Awareness of the benefits of gravimetric sample preparation has increased significantly over the past couple of years. Recognition of this state-of-the-art technology by industry organizations such as the United States Pharmacopeia (USP) has supported this trend. A recent revision to USP chapter 1251 “Weighing on an Analytical Balance” included a detailed description of the steps involved in gravimetric dosing for sample preparation.
The benefits of flow cytometry are well known. The popular technique allows researchers to explore data on a cell-by-cell basis, as opposed to other analysis methods which only offer population-based or averaged information. In addition, flow cytometry can give users absolute percentages of what each marker or dye is reporting.
A team of engineers from the Univ. of California, Los Angeles has developed a smartphone attachment and application to test water for the presence of mercury, a toxic heavy metal. The new platform could significantly reduce the time and cost of the testing, and it could be particularly useful in regions with limited technological resources.
An array of tiny diving boards can perform the Olympian feat of identifying many strains of salmonella at once. The novel biosensor developed by scientists at Rice Univ. in collaboration with colleagues in Thailand and Ireland may make the detection of pathogens much faster and easier for food-manufacturing plants.
An international research team led by Mount Sinai Heart at Icahn School of Medicine at Mount Sinai, is testing its novel sugar-based tracer contrast agent to be used with positron emission tomography (PET) imaging to help in the hunt for dangerous inflammation and high-risk vulnerable atherosclerotic plaque inside vessel walls that causes acute heart attacks and strokes.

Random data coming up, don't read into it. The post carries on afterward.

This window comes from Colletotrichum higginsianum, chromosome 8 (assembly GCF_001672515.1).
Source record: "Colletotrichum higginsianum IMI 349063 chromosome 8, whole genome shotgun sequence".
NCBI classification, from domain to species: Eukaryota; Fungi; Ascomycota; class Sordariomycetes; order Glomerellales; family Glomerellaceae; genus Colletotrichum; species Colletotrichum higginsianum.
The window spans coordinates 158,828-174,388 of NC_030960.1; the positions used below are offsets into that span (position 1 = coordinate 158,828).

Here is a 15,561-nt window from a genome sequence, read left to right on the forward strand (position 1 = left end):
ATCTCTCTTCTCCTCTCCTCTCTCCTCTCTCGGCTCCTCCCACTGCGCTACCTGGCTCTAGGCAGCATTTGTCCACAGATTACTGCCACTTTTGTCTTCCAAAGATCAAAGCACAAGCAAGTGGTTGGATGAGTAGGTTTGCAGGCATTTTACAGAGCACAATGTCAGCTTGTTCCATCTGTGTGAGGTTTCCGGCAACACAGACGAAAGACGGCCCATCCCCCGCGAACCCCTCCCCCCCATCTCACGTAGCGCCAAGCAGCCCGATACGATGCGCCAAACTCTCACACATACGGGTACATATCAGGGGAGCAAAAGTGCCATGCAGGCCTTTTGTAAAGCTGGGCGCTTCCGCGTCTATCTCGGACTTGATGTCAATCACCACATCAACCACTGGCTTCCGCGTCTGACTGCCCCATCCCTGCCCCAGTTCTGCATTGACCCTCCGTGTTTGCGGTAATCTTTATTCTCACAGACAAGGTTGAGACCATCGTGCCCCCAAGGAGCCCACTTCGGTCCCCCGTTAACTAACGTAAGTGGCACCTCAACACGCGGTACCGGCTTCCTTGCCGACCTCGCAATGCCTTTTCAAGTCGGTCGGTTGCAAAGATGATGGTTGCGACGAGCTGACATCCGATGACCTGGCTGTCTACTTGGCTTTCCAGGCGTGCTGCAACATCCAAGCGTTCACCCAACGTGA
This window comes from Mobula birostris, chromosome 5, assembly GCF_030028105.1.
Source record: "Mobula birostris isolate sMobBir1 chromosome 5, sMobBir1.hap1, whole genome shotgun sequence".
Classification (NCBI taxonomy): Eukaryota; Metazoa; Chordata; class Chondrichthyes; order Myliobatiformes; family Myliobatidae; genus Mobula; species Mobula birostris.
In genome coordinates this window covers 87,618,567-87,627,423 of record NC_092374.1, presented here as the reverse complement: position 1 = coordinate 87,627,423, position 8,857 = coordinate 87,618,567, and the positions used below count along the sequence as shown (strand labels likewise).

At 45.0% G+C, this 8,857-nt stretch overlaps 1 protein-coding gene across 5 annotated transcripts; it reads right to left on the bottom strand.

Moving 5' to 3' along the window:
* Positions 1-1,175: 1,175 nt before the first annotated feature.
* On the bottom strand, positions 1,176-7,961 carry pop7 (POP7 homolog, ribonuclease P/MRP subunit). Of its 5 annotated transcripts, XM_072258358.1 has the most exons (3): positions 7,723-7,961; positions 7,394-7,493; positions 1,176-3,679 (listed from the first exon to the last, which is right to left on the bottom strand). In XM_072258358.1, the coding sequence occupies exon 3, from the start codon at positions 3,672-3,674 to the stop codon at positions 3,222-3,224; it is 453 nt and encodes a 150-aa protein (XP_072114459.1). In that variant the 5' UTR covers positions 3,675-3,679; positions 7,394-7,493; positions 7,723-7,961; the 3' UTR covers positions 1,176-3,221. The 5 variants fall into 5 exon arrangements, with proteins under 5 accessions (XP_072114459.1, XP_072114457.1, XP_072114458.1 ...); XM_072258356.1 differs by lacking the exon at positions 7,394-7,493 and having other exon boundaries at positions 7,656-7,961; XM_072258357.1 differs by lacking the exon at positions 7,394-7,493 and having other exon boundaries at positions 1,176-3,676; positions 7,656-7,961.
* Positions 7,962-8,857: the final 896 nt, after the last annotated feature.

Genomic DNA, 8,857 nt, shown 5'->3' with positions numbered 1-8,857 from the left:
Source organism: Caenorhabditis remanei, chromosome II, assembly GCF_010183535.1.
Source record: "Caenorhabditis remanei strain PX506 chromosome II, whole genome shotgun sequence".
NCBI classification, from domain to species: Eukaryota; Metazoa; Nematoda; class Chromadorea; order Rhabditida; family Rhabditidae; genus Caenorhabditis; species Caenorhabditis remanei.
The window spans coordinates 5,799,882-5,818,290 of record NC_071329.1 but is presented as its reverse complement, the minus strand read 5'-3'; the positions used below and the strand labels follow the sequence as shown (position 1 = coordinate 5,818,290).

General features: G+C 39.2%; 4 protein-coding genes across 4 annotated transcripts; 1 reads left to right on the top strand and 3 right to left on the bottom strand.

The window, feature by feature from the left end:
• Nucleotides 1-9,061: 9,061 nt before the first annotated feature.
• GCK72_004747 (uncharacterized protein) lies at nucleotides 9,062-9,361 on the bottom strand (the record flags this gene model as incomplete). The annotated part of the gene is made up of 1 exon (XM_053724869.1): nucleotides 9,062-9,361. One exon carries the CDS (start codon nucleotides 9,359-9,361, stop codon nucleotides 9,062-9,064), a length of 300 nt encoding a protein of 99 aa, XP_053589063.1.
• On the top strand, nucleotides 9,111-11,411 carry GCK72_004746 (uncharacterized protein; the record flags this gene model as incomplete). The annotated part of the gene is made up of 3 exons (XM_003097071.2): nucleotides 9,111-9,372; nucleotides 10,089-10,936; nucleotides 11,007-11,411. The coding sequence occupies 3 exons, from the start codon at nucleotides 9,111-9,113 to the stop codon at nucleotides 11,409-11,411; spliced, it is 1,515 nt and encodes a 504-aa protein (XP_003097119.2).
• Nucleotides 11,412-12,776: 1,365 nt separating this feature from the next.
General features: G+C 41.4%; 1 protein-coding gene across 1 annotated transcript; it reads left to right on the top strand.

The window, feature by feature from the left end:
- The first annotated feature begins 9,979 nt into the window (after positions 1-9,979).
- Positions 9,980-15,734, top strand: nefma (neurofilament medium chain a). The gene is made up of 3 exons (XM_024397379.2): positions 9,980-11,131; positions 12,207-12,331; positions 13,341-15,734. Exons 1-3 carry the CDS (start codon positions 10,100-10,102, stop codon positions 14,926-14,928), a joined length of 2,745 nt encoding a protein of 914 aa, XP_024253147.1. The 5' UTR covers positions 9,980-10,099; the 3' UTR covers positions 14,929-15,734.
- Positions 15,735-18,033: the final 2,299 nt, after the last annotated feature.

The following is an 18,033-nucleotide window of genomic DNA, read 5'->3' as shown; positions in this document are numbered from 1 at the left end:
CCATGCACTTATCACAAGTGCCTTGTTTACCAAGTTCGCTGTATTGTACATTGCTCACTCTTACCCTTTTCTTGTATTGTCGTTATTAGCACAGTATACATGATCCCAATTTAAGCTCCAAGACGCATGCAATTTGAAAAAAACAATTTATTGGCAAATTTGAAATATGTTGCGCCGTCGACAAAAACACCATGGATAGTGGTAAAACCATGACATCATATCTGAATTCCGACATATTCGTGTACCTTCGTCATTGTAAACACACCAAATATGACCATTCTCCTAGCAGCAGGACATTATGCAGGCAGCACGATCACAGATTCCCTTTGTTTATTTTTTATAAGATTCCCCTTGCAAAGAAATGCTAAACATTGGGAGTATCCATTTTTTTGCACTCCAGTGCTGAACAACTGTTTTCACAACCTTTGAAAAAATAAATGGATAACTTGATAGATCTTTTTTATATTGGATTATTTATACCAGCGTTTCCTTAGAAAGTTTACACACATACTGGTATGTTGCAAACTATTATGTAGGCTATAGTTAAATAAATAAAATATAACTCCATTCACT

The ability to determine protein stoichiometry and monitor the ratio of protein types allows scientists to see the difference between a properly functioning cell and a diseased cell. Photoactivation fluorescences studies have resulted in undercounting of proteins, however, leading a science group to recently establish new methodology for determining protein stoichiometry.
Researchers at Oregon State Univ. have discovered novel compounds produced by certain types of chemical reactions, such as those found in grilling meat, that are hundreds of times more mutagenic than their parent compounds which are known carcinogens. These compounds were not previously known to exist, and raise additional concerns about the health impacts of heavily polluted urban air or dietary exposure.
G protein-coupled receptors (GPCR) are a highly diverse group of membrane proteins that mediate cellular communication and are thought to be prominent drug targets. A group of researchers from Arizona State Univ. are part of a larger team reports that they have been successful in imaging at room temperature the structure of GPCR with the use of an x-ray free-electron laser.